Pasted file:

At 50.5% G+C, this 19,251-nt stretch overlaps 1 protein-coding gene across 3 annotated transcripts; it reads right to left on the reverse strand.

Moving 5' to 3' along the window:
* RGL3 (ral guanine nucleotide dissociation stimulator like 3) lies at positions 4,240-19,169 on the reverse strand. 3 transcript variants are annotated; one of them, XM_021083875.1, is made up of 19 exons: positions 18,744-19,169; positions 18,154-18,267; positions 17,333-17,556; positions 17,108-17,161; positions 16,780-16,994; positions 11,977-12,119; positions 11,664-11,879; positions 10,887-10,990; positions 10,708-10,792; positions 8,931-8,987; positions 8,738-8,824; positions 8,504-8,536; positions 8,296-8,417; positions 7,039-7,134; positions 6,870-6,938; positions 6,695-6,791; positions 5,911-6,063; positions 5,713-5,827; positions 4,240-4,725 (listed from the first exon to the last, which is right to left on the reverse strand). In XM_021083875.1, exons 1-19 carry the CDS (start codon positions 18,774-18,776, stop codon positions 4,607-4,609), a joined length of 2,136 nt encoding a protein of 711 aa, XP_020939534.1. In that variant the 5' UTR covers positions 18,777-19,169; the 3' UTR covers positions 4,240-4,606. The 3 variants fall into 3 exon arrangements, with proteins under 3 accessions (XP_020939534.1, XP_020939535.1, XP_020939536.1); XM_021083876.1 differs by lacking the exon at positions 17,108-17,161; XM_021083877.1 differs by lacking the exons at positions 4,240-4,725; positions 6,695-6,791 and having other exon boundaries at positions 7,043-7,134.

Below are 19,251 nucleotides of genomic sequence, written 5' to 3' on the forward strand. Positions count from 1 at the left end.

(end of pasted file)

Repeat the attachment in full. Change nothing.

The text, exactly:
At 50.5% G+C, this 19,251-nt stretch overlaps 1 protein-coding gene across 3 annotated transcripts; it reads right to left on the reverse strand.

Moving 5' to 3' along the window:
* RGL3 (ral guanine nucleotide dissociation stimulator like 3) lies at positions 4,240-19,169 on the reverse strand. 3 transcript variants are annotated; one of them, XM_021083875.1, is made up of 19 exons: positions 18,744-19,169; positions 18,154-18,267; positions 17,333-17,556; positions 17,108-17,161; positions 16,780-16,994; positions 11,977-12,119; positions 11,664-11,879; positions 10,887-10,990; positions 10,708-10,792; positions 8,931-8,987; positions 8,738-8,824; positions 8,504-8,536; positions 8,296-8,417; positions 7,039-7,134; positions 6,870-6,938; positions 6,695-6,791; positions 5,911-6,063; positions 5,713-5,827; positions 4,240-4,725 (listed from the first exon to the last, which is right to left on the reverse strand). In XM_021083875.1, exons 1-19 carry the CDS (start codon positions 18,774-18,776, stop codon positions 4,607-4,609), a joined length of 2,136 nt encoding a protein of 711 aa, XP_020939534.1. In that variant the 5' UTR covers positions 18,777-19,169; the 3' UTR covers positions 4,240-4,606. The 3 variants fall into 3 exon arrangements, with proteins under 3 accessions (XP_020939534.1, XP_020939535.1, XP_020939536.1); XM_021083876.1 differs by lacking the exon at positions 17,108-17,161; XM_021083877.1 differs by lacking the exons at positions 4,240-4,725; positions 6,695-6,791 and having other exon boundaries at positions 7,043-7,134.

Below are 19,251 nucleotides of genomic sequence, written 5' to 3' on the forward strand. Positions count from 1 at the left end.